Economics

Whitney Tilson Answers Why Tesla Hasn’t Raised Equity Capital Yet?

Whitney Tilson’s email to investors discussing why hasn’t Tesla raised money?; another friend’s comment; Falcon Heavy, SpaceX’s giant rocket, launches into orbit, and sticks its landings. Also an expert of the update from Unit Economics on Tesla Model 3, Autopilot and Gigafactory.

Whitney Tilson Standard Range Plus Model 3

1) A friend asks: “Any insight from your vast network as to why Tesla hasn’t raised equity capital here yet? That seems like the most important investment question to me, because the answer is the difference between -10% or so in the equity vs. shitputs coming into the money fairly quickly.”

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Q1 hedge fund letters, conference, scoops etc

2) Another friend responds to my analyst’s bull case:

The comment on addressable market nails it.

I am a massive "car guy" (at least when a good hedgie year allowed me) so I have owned Audis, Porsches and BMWs a plenty.

I would LOVE a Tesla.

However I am simply not in the addressable market.

I buy 3-5 year old cars in the £20k max range of budget - in cash.

I may be able to allow myself to buy a M3 (Tesla not BMW - already had two of those!) in 5 years' time.

By then the balance sheet issues will be resolved one way or the other.

Being an Apple "fan boy" was meaningful because at one point half of the developed world bought a new phone EVERY YEAR.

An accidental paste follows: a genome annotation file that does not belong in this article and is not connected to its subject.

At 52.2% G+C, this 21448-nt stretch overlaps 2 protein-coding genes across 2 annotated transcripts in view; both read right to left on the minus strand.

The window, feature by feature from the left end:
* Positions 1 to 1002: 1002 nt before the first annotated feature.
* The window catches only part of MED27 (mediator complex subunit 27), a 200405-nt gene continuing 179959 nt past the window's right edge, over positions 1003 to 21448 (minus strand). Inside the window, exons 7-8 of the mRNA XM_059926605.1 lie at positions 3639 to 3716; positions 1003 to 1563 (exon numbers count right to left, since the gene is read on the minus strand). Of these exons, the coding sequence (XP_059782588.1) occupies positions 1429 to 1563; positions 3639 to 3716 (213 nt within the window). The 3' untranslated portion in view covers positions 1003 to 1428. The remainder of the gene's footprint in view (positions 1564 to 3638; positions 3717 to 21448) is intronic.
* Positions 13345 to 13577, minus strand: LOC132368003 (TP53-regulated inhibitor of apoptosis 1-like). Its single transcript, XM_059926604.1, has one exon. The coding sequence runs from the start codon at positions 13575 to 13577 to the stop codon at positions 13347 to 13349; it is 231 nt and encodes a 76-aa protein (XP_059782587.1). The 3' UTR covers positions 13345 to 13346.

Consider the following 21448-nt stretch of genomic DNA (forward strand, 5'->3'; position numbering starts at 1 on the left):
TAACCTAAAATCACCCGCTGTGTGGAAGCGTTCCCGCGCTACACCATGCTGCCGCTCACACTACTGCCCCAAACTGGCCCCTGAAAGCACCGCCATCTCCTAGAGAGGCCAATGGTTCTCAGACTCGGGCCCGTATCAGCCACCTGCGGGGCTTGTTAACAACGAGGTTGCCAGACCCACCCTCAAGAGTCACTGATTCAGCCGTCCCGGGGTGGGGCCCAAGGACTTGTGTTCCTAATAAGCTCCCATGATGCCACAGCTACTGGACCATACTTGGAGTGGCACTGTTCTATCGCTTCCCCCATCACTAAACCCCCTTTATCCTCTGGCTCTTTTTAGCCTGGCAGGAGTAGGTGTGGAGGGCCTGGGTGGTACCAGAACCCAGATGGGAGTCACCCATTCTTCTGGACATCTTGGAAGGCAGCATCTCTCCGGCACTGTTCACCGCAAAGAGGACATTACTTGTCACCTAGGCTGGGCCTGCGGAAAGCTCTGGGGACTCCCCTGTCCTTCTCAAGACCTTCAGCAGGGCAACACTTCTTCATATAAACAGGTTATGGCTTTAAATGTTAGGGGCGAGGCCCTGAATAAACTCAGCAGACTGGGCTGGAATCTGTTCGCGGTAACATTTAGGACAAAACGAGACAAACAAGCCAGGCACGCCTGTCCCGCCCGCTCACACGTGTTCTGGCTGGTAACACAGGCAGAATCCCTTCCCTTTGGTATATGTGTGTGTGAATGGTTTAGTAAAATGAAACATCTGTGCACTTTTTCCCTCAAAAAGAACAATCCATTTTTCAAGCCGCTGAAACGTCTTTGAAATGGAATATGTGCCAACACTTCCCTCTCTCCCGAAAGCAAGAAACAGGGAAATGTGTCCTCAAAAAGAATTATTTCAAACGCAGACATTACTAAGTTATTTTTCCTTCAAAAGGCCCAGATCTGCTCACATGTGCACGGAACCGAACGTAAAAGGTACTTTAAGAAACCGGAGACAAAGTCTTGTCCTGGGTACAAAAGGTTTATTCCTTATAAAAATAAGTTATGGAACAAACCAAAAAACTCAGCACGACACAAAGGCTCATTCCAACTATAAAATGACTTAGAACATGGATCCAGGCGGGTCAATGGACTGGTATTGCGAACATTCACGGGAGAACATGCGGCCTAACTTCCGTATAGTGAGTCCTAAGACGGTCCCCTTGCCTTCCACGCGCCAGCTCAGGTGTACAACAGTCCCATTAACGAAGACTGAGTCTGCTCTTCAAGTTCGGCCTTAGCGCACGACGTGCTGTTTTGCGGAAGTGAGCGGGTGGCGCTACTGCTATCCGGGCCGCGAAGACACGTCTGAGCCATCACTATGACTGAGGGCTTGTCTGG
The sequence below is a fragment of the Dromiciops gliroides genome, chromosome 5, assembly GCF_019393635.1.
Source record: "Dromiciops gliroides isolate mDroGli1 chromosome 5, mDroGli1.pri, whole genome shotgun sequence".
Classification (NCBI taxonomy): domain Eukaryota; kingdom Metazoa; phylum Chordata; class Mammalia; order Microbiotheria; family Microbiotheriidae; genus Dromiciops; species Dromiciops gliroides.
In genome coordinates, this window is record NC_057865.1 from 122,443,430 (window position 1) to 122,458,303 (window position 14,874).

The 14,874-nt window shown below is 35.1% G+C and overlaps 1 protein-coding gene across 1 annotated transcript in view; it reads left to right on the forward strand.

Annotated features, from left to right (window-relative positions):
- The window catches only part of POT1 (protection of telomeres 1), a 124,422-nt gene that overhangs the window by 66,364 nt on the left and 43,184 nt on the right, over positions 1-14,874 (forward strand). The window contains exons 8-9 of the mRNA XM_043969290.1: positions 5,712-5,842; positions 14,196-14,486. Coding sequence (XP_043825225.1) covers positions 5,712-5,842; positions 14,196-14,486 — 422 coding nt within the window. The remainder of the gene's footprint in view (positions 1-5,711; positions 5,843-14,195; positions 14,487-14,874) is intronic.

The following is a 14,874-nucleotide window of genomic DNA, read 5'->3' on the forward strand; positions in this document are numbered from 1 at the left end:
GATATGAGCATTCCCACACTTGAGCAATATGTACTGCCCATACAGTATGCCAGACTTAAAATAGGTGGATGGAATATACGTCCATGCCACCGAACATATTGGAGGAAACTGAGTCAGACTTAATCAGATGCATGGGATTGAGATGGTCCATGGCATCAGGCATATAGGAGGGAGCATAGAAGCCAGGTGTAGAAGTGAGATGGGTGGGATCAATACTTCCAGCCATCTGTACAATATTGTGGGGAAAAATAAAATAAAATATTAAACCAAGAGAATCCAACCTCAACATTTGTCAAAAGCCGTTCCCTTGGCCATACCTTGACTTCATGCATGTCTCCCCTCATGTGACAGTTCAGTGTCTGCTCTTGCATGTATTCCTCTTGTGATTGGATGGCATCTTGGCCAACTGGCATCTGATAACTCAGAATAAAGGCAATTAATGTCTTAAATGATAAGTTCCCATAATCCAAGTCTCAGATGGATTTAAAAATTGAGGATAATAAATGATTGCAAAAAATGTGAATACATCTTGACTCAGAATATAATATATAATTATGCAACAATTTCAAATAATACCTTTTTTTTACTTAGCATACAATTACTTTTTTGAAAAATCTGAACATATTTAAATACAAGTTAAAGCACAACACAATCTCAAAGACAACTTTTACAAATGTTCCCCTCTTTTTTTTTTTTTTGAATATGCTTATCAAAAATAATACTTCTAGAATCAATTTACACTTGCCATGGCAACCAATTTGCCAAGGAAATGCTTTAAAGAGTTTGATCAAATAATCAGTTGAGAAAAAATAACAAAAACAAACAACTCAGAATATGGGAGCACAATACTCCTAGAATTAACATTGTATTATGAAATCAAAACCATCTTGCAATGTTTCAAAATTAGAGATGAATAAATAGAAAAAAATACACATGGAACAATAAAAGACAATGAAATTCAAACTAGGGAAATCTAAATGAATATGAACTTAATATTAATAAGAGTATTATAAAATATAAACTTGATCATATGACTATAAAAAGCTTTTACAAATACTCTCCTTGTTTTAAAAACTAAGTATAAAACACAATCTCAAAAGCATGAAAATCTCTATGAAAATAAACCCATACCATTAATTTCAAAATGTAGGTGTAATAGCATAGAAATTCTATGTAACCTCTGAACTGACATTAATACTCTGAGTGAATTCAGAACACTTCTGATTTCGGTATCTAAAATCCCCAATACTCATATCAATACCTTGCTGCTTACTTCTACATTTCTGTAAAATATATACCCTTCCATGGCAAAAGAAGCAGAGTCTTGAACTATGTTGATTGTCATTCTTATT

That's not true for cars.

And in a commodity market fads die hard.

And the "point A to B" comment is vital to understand for all the non-car guys.

My wife wouldn't recognise a Skoda Vs a Zonda. She absolutely loves a new car though. Because it is new. Not because it is better than a different new car.

For the mass market it IS a commodity. Have you ever driven a Honda Accord!!?

Tesla will always be niche.

And that niche is hard to size but the current volume picture is telling us lots.

So I think there is a 70-80% chance that demand is close to saturation point in many markets.

That doesn't mean zero volumes. It means steady state.

And we know steady state means losses forever.

And certainly for a second hand buyer like me I really do care about the balance sheet because I will worry that when I sell the car on I cannot afford zero residual value since the car can't be serviced owing to a bankrupt parent company.

So... Does the mass market want a Tesla. Probably. But 1. The mass market isn't buying a new car. 1/15th might be. 2. Of them can many of them afford a Tesla? No. Not many. 3. Reliability and range still matters. 4. New competition is just arriving. Shelling out £50k sharpens the mind to checking everything available. Sitting behind a desk speculating on what you COULD buy isn't the same (otherwise I would have that 993 in my garage dammit).

We just don't know how the market will react to greater competition hence why the Norway data is so vital. Now we mustn't over state it because let's remember there will be Jag and Audi fan boys skewing the numbers for a few quarters but directionally it doesn't look good.